This is the second part of a long reply to Will Wilkinson on the DREAM act. You can read the first part here.
When I first took up the DREAM debate, I noted 3 ways in which the law’s reach was far, far bigger than advertised.
The first way is the way that it encouraged fraud. DREAM creates new opportunities for an illegal immigrant to use fraudulent documents to gain amnesty (and remember, it’s generally agreed that one-quarter of the legalizations in the last amnesty, 1986, were fraudulent). Possibly even more important, DREAM creates new opportunities for an illegal immigrant to use fraud to halt proceedings against him. Suppose an immigrant files a DREAM application, lies about his birthday, but tells the truth about his address and the social security number he is using. His fraud is detected, and he is apprehended. He can argue that the deportation is fatally legally tainted, because the government cannot use against him the information he himself provided. This will at a minimum severely delay proceedings – and because the immigration system is so clogged – a delayed proceeding is almost as good as a halted proceeding.
Will Wilkinson didn’t seem to understand this point. He suggested instead: people who lie on their DREAM applications will be caught and deported, period. I say: he’s dreaming.
Now to the second point that Will Wilkinson does not understand (or perhaps: refuses to understand).
Will Wilkinson describes DREAM as narrowly targeted and affecting only a small population.
Depends I suppose what you mean by “small”: the Center for Immigration Studies estimates the potentially eligible population at over 1 million, even assuming no fraud.
Once naturalized, those 1 million people will gain the right to sponsor their relatives – including of course the parents who brought them to the country illegally. In other words, DREAM could very plausibly legalize a population as large as that legalized by the 1986 amnesty: 3 million.
Will Wilkinson has two answers to this point:
1) It will happen slowly and 2) it doesn’t matter.
The process by which our notional 40-year-old undocumented immigrant can become a citizen is precisely the same as the process by which Mr Frum’s Canadian father could become a citizen through Mr Frum’s sponsorship. It’s not amnesty, and Mr Frum is simply goading the nativist rabble by choosing to misuse language in this way.
The first point may be right, we’ll see, but I don’t know why we should attach much weight to it.
The second is just breathtakingly defiant of reality. DREAM starts a process by which millions of people who could never otherwise qualify for legalization in the United States will qualify. They may not be directly amnestied themselves, but it is because of amnesty – and only because of amnesty – that they will become legal US residents over how long the process takes.
Will Wilkinson’s personal reference here only underscores the importance of the very thing he says doesn’t matter.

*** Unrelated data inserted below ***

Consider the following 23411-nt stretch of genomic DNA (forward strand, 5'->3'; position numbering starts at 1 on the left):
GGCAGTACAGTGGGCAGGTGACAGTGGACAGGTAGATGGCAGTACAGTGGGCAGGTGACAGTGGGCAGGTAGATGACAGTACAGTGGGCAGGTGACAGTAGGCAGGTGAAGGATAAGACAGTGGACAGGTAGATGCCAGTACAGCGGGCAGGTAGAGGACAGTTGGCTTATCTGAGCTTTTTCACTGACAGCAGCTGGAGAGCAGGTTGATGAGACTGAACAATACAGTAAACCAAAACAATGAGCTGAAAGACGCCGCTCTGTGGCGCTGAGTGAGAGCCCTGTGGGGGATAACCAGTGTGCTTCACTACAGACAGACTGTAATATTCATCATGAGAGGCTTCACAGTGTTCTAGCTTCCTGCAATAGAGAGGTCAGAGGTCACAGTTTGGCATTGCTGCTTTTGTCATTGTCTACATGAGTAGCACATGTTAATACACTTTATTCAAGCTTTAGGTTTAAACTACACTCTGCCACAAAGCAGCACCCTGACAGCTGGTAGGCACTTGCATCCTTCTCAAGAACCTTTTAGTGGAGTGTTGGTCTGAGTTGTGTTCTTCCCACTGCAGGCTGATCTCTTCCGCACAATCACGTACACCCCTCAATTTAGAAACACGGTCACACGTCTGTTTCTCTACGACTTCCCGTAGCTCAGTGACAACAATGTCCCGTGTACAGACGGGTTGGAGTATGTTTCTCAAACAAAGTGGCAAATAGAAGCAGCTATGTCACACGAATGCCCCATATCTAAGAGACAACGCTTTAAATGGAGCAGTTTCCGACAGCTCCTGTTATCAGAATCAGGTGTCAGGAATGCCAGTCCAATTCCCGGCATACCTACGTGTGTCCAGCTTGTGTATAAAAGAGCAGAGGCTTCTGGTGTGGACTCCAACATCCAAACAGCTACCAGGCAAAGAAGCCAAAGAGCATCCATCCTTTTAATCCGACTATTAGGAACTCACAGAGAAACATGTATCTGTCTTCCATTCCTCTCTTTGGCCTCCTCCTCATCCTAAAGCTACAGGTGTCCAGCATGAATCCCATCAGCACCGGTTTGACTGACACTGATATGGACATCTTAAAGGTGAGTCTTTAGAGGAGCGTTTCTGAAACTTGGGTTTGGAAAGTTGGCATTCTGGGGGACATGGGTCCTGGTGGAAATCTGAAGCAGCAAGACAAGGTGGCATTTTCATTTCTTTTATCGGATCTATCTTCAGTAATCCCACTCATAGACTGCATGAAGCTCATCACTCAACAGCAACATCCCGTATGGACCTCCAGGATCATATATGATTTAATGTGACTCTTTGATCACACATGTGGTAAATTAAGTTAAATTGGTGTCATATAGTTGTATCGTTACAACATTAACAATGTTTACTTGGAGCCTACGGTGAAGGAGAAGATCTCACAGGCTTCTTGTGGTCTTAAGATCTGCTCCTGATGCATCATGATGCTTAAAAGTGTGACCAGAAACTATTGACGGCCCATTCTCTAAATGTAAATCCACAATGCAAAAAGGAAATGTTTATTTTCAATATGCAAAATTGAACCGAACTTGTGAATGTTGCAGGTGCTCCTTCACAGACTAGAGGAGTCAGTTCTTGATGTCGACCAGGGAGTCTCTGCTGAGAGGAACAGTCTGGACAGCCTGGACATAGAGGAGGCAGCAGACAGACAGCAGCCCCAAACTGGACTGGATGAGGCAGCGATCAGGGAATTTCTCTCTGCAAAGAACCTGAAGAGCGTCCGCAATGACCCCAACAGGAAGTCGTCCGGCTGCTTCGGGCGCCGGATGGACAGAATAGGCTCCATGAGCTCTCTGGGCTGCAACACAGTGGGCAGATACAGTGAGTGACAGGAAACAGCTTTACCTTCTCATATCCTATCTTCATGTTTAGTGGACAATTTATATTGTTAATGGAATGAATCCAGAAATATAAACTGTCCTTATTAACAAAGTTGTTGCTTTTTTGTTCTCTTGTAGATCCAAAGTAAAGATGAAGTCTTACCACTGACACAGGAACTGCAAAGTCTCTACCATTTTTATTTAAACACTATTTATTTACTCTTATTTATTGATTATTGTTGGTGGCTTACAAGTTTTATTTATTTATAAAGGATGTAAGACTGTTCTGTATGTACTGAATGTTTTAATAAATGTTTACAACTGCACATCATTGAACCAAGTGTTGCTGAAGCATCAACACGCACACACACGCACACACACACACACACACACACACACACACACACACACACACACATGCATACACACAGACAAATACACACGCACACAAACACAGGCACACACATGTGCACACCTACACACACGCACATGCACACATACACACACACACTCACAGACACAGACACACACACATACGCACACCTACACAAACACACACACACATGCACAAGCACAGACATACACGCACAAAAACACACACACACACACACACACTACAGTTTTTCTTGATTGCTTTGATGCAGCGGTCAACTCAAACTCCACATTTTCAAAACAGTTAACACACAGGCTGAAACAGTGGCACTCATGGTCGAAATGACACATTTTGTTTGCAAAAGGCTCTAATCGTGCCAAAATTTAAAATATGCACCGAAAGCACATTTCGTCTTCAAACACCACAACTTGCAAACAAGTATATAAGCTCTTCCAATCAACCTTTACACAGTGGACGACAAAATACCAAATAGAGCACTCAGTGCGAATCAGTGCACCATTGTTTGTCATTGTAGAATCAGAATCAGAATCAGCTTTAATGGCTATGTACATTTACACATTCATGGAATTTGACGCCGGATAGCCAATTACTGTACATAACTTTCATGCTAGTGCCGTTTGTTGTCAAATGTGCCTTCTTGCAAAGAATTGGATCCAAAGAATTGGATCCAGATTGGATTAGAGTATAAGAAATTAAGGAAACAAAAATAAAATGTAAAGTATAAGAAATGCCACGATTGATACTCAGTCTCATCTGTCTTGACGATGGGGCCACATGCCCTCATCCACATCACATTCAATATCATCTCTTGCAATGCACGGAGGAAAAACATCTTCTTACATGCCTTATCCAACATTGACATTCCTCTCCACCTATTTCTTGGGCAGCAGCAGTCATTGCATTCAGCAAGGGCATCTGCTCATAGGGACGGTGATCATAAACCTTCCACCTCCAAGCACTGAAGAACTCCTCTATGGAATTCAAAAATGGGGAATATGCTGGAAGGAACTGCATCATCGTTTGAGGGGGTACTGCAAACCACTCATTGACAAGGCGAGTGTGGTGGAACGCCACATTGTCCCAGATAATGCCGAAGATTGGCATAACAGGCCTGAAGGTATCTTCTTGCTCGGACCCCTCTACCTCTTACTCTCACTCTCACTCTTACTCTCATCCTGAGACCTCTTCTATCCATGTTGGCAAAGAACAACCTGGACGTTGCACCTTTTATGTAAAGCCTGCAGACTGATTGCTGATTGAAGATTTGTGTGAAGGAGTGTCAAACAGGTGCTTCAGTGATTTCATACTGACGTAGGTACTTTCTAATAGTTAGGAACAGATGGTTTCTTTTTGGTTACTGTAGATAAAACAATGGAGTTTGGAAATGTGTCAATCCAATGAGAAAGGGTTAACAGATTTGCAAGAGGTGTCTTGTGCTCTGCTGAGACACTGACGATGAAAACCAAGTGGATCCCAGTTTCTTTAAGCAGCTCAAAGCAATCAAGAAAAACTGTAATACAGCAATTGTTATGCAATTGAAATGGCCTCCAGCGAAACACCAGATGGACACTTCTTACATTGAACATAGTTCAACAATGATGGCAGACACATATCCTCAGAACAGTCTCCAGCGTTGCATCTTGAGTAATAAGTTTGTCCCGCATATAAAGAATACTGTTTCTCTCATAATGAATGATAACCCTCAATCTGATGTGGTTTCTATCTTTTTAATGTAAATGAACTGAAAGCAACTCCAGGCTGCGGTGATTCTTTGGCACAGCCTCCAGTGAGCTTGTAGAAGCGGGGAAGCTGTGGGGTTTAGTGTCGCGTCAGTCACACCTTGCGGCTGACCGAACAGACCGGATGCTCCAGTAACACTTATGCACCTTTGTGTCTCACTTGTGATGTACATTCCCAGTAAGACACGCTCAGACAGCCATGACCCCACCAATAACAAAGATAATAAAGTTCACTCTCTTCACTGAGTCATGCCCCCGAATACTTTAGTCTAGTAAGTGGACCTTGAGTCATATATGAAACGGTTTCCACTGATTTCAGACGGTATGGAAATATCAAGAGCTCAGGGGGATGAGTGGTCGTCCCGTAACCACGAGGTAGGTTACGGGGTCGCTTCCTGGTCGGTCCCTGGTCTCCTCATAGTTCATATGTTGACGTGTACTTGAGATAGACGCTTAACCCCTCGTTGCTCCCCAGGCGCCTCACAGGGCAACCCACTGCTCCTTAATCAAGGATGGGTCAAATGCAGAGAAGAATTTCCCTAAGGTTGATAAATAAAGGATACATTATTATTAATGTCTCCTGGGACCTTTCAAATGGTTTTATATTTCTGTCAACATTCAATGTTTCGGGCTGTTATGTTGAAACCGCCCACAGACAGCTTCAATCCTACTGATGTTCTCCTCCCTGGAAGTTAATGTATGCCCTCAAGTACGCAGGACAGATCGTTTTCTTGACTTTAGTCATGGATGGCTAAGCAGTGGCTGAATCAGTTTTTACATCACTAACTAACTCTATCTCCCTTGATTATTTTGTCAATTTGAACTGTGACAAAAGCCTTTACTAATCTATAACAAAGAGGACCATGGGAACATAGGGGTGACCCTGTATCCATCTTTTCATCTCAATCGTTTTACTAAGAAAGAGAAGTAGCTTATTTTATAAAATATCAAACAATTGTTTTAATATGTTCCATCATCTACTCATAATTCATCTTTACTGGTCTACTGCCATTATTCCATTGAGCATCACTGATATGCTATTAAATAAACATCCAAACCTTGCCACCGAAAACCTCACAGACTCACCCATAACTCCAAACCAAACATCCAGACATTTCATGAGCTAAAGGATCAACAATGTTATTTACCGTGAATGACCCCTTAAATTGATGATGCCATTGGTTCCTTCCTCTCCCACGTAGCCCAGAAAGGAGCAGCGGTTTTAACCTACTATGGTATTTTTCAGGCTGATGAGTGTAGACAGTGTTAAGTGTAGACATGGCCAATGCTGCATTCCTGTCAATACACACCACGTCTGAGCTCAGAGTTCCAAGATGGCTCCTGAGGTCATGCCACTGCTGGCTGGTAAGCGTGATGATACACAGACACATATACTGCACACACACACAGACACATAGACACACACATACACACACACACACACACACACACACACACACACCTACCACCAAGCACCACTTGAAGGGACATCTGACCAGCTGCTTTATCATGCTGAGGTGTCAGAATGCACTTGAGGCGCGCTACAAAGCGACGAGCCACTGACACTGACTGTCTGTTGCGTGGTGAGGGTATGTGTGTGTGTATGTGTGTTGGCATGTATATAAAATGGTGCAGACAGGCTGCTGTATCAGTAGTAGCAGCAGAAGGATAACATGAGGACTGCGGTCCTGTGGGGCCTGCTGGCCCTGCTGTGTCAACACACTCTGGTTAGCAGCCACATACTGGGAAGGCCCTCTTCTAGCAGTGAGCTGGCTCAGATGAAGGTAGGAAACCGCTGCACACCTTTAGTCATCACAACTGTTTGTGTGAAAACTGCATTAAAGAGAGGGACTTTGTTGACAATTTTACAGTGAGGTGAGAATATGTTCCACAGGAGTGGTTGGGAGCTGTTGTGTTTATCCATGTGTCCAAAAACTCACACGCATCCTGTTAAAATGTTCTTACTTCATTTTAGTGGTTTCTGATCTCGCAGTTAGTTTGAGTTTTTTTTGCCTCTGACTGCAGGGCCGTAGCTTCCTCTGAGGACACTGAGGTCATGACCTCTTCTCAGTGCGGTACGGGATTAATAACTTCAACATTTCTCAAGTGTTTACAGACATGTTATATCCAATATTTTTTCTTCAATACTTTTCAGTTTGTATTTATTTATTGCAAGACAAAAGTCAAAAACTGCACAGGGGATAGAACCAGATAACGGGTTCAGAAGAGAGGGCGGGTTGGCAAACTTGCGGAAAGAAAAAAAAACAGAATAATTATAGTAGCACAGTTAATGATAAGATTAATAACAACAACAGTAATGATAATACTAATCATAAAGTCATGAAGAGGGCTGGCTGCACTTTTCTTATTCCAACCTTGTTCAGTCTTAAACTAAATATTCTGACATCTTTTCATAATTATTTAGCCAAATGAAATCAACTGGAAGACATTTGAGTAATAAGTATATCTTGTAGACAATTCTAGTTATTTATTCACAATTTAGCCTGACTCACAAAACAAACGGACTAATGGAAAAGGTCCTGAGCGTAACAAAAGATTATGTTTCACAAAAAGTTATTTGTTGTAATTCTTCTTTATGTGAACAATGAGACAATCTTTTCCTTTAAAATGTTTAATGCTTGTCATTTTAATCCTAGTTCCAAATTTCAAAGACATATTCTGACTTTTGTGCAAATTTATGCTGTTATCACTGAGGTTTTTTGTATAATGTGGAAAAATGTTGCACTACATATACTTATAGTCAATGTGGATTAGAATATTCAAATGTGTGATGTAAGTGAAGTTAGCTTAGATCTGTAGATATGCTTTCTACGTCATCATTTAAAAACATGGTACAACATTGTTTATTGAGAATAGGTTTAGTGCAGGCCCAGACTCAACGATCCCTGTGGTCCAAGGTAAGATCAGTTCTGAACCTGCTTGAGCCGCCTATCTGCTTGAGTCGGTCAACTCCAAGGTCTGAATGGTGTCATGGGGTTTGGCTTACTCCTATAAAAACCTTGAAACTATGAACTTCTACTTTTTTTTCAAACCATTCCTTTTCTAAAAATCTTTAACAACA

A sound immigration policy can be a very powerful force for social improvement. A Canadian-style immigration policy that emphasizes skills and that attracts immigrants who pay more in taxes than they consume in services strengthens the nation. But American immigration policy has steadily lowered the country’s skill levels (see the ETS report predicting the American workforce will actually decline in basic literacy over the next decades as a result of current immigration policy). US-style immigration policy increases demands for government services, including health care subsidies. (More than 1 in 4 of the uninsured are foreign born.) US-style immigration policy has intensified inequality, as we import millions of people whose families are likely to remain poor into the second and third generation, even the fourth generation. (See Telles & Ortiz, Generations of Exclusion.)
I’m not going to sponsor my father into the US. (My US citizen mother could have done that if my father had been interested.) But it’s just fanciful to imagine that the secondary beneficiaries of the DREAM amnesty will be substantial taxpayers. The parents and siblings of the people who will be amnestied under DREAM will be poorly educated, low-skilled, and likely to qualify for a range of services from food stamps to Section 8 housing to Medicaid and then very likely Medicare and Social Security. DREAM means millions of new claimants on US public services and billions of dollars in new costs for the federal government and the states. As CIS calculates today, simply the subsidies for DREAM beneficiaries’ college tuitions will cost $6.2 billion a year.
Dismissing such serious concerns as unworthy of notice does not become a debater who is as quick as Will Wilkinson to issue flamboyant but false accusations of deception and ignorance. Again, such behavior is more like advertising than arguing.